Oldest Human Remains Unearthed In Vietman
Scientists report discovering the oldest human fossil ever unearthed in Vietnam.
The skeletal remains that date back 10,000 years were found during an excavation by the Vietnam Institute of Archaeology at the Tam Chuc Pagoda Complex in Kim Bang District.
“This is the first-time human remains dating back 10,000 years have been discovered in Vietnam,” Mai Thanh Chung, director of the Ha Nam Department of Culture, Sports and Tourism, said.
Human remains were found in the Tam Chuc Pagoda Complex in the Kim Bang District of Ha Nam Province.
While examining the site, researchers discovered three graves of children and adults, with the people buried in a kneeling position.
In addition to human remains, scientists also found mollusk shells and teeth bones of small animals in the excavation pit, which could have been food sources for ancient people, the VNExpress informs.
The team from the Institute of Archeology also made two intriguing discoveries at two caves in Kim Bang where they unearthed “prehistoric paleontological vestiges and material culture including animal fossils and reddish-brown rope pottery fragments belonging to the Dong Son culture.
Dong Son was a Bronze Age culture in ancient Vietnam centered in the Red River valley of northern Vietnam from 1000 BC until the first century AD.”
Tam Chuc pagoda – the world’s largest pagoda located in Ha Nam province of Vietnam.
“Renowned for its large, ceremonial bronze drums and viewed by many as the foundational culture for an emerging Vietnamese civilization, bearers of the Dongson Culture were farming societies scattered throughout the Bac Bo region of Vietnam along its main river systems.
These communities were marked by sophisticated bronze-working industries, intensifying agricultural practices, and degrees of social differentiation and political complexity.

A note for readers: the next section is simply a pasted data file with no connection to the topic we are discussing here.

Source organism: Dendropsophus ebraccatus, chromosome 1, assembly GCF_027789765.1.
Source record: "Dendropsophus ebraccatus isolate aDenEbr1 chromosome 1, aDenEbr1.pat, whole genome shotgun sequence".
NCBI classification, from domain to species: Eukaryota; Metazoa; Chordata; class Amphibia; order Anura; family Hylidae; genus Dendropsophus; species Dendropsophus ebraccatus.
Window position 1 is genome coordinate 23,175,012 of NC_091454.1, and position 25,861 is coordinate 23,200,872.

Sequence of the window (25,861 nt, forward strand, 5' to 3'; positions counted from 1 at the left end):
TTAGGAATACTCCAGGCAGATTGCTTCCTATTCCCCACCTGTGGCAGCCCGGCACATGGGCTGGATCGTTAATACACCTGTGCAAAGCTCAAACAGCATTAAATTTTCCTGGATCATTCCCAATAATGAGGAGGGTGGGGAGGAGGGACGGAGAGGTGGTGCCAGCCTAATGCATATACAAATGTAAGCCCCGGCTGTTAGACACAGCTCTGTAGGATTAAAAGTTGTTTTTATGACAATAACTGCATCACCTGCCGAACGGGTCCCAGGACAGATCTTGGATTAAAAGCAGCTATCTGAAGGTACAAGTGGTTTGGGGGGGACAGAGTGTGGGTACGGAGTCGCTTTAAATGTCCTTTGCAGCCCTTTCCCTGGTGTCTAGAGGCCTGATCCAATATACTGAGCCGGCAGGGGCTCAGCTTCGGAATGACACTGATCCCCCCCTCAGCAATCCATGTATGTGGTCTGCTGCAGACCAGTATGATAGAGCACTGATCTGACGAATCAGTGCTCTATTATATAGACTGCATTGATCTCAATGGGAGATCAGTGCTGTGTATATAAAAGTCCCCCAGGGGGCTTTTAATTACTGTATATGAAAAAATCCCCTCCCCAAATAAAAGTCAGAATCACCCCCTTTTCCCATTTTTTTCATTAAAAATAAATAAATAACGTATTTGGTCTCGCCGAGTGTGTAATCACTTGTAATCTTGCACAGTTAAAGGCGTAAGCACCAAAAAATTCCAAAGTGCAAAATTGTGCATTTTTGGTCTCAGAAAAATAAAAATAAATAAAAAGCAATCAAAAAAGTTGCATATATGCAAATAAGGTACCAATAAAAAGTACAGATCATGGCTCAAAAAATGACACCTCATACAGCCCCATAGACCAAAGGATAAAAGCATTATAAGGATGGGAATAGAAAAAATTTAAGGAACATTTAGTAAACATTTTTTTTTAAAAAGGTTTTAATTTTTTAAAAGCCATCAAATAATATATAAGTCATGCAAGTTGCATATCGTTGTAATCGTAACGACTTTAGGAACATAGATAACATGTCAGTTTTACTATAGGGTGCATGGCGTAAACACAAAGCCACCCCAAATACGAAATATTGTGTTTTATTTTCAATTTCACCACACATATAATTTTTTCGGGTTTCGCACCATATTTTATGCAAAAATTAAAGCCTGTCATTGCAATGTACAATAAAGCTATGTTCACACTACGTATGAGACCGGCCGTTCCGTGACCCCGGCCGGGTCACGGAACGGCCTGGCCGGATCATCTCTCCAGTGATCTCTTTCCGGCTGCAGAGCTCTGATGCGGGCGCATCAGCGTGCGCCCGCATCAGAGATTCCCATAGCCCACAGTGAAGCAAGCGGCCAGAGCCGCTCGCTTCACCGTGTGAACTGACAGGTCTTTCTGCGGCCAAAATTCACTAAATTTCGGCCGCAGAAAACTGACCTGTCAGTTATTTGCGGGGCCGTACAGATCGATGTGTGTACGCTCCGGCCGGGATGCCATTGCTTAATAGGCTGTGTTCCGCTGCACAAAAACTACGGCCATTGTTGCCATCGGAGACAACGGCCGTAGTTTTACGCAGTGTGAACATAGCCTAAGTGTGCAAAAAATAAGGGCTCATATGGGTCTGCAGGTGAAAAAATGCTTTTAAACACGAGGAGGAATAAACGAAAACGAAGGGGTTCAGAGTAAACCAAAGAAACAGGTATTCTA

They were well positioned for interaction and exchange with others throughout the local area and further afield, connecting Dongson societies with counterparts elsewhere in present-day areas of central Vietnam, southern China, Laos, and Thailand,” Nam C. Kim writes in The Oxford Handbook of Early Southeast Asia.
When scientists explored the Tam Chuc complex, a famous spiritual destination in Vietnam and home to one of the largest pagodas in the world, they came across sea mollusk shells along with stream snails.
At the top of the mountain in the complex were pieces of pottery lying alongside mollusk pieces.
Archaeologists from the Vietnam Institute of Archaeology conducted an excavation in the Tam Chuc Pagoda Complex in the Kim Bang District of Ha Nam Province.
According to the institute, many Kim Bang relics date from the late Pleistocene to the late Holocene age, 10,000-12,000 years ago.
Researchers concluded that the district used to be a favorable area, inhabited by many ancient residents.
Future archaeological excavations can offer more information about people who lived here a long time ago, and there is no doubt that finding the oldest human skeleton in Vietnam is an exciting and significant discovery.